The handle body 18 is comprised of a shaft integration end 38 and a handle termination end 40 opposite the shaft integration end 38. The shaft integration end 38 may simply be the end of the handle body 18 wherein it merges into a uniform crosssection of the shaft 12 when discussing unitary assemblies. The handle body 18 is further comprised of an upper handle surface 44, a lower handle surface 46 and two handle side surfaces 48. It is contemplated that the lower handle surface 46 iscomprised of a lower surface spline 50 extending inwards from the lower shaft plane 28 towards the upper shaft plane 24 in a first lower handle surface portion 54 nearest the shaft integration end 38. In a second lower handle surface portion 56 nearestthe handle termination end 40, the lower surface spline 50 extends outwards back away from the upper shaft plane 50 so as to form a concave gripping surface. The lower surface spline 50 ends in a rounded downward protrusion portion 58 that acts as anatural stop feel during performance as well as an end grip. The rounded downward protrusion portion 58 is preferably sized to fit within a human palm such that the equipment 10 does not vary enough from the original shape to pose challenges to existingrules or conventions. In addition, by sizing the downward protrusion portion 58 to fit within a human palm allows an improved gripping position with increased performance and comfort. Although a purely concave lower surface spline 50 may be utilized,it is contemplated that an s-shaped lower surface spline 50 may be utilized such than an initial downward bulge 60 abuts the shaft integration end 38 to act as a lower hand stop during performance. The lower surface spline 50 is configured such that itprovides a relaxed wrist grip and such that the shaft centreline 62 is generally aligned with a user forearm centreline 64 (see FIGS. 2 and 3).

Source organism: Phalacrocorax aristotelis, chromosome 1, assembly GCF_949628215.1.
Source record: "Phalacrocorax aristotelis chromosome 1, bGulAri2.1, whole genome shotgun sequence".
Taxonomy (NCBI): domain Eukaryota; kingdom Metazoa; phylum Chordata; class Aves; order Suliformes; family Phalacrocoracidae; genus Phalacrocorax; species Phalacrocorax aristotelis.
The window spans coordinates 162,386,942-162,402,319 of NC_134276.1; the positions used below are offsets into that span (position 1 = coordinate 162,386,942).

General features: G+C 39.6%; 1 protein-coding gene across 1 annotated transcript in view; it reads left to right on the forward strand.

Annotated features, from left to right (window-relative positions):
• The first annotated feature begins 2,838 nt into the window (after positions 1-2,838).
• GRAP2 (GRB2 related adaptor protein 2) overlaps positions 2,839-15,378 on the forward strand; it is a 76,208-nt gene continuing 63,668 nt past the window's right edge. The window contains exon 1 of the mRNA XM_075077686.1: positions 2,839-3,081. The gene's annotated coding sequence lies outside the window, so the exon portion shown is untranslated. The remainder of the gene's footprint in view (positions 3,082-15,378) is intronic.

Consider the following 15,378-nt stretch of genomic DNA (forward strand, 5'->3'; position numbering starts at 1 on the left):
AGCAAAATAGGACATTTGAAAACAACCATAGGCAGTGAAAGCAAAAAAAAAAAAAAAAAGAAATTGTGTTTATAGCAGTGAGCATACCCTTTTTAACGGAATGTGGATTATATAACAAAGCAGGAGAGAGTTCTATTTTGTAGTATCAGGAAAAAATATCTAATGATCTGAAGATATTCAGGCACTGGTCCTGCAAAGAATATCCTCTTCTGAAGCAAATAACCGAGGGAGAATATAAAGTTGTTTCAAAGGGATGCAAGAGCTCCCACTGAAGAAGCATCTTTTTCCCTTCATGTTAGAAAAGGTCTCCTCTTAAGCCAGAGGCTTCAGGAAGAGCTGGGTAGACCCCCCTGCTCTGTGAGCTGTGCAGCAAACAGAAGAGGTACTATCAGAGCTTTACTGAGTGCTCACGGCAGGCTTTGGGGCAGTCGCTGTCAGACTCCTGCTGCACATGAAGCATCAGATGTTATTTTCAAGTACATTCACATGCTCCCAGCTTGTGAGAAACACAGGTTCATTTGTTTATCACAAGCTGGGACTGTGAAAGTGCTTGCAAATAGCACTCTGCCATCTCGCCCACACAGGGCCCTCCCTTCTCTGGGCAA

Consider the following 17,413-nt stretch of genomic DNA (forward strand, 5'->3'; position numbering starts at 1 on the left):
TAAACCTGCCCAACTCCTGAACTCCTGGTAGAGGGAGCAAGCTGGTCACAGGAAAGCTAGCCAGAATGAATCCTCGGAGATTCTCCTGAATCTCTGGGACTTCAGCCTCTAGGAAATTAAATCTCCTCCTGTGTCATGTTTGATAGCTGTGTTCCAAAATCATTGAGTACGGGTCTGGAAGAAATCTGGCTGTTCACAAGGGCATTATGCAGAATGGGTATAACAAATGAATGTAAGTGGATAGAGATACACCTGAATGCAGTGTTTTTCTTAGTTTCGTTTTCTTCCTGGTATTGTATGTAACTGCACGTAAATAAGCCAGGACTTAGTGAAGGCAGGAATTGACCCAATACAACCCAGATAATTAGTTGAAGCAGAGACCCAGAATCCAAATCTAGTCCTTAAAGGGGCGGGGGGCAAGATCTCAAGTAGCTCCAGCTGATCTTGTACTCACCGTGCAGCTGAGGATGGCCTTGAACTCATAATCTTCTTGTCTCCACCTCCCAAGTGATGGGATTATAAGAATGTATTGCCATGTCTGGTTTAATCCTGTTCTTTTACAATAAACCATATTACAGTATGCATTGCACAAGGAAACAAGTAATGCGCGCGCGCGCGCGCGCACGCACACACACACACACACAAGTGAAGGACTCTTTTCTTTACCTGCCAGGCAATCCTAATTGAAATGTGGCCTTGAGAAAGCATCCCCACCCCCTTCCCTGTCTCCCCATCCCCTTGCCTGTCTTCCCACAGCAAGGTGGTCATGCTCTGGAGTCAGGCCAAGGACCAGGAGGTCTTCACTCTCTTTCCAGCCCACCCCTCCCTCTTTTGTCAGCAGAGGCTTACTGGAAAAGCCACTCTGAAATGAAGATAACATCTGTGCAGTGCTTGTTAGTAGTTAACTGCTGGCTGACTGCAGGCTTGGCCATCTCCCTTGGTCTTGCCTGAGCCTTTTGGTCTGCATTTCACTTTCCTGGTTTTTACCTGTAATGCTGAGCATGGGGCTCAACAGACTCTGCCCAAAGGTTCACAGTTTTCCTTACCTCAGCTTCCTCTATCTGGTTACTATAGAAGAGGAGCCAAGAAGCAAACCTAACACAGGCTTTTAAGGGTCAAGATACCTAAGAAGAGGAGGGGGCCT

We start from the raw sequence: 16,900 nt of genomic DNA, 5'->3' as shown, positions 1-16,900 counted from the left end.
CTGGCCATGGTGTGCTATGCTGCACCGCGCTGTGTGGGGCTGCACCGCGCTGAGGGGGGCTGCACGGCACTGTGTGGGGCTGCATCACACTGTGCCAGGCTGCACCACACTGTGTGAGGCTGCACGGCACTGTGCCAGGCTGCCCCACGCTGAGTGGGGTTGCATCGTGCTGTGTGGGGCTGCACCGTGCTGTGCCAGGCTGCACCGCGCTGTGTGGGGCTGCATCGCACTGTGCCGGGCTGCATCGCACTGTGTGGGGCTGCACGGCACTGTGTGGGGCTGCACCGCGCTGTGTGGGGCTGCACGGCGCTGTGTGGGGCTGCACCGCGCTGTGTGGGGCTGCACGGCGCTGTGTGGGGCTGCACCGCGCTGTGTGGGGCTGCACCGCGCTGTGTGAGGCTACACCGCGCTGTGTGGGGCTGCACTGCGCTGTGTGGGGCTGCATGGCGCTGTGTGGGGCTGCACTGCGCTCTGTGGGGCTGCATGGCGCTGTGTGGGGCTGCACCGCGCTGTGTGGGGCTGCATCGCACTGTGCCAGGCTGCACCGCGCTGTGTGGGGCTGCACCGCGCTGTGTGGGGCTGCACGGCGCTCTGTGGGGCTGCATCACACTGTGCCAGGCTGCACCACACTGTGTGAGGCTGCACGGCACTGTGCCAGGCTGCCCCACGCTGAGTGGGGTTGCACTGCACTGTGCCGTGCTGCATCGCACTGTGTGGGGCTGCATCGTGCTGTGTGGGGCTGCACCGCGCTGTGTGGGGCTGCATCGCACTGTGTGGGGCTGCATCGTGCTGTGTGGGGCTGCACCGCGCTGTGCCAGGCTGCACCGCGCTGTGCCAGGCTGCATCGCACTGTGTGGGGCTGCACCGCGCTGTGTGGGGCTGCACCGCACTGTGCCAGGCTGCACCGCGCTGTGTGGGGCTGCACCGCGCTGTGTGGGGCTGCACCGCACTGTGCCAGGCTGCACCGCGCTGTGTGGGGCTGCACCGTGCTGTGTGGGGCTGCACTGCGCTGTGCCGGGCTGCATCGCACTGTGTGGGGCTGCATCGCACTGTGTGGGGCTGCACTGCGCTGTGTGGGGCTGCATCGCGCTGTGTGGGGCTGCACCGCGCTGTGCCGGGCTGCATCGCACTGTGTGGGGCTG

It is contemplated that the lower surface spline 50 in the second handle surface portion 56 (along with a complimentary section of the upper surface spline 68) is configured such that the users wrist is rotated less than 20 to 30 degrees(approximately) to reduce strain and improve performance. The rotation angle is preferably determined by measuring the angle of the wrist rotation about the forearm centreline 64 with zero degrees achieved when the palm center 66 is in line with theforearm centreline 64. In addition, the rounded downward protrusion portion 58 engages the approximate palm centre 66 when gripped. Although it is contemplated that the palm centre 66 will remain close to the forearm centreline 64 in one embodiment, inanother it is contemplated to drop approximately 0.5 inches to accommodate a greater wrist angle. Another way to describe the same structure is that the lower surface spline 50 in the second handle surface portion 56 is configured to maintain a wristrotation of less than 20 or 30 degrees while keeping the forearm centreline 64 parallel with the shaft centreline 62. The first handle surface portion 54 is then configured to move upwards from the shaft centreline 62 until the forearm centreline 64 isapproximately in line with the shaft centreline. In still another method of describing the lower surface spline 50 is that the second handle surface portion 56 is configured for proper ease of grip and then the lower surface spline is raised until theshaft centreline 62 and the forearm centreline 64 are approximately aligned. This results in an approximate rise of four degrees of the upper surface spline 68 away from the upper shaft plane 24. These are simply additional ways of describing theunique geometry of the present invention.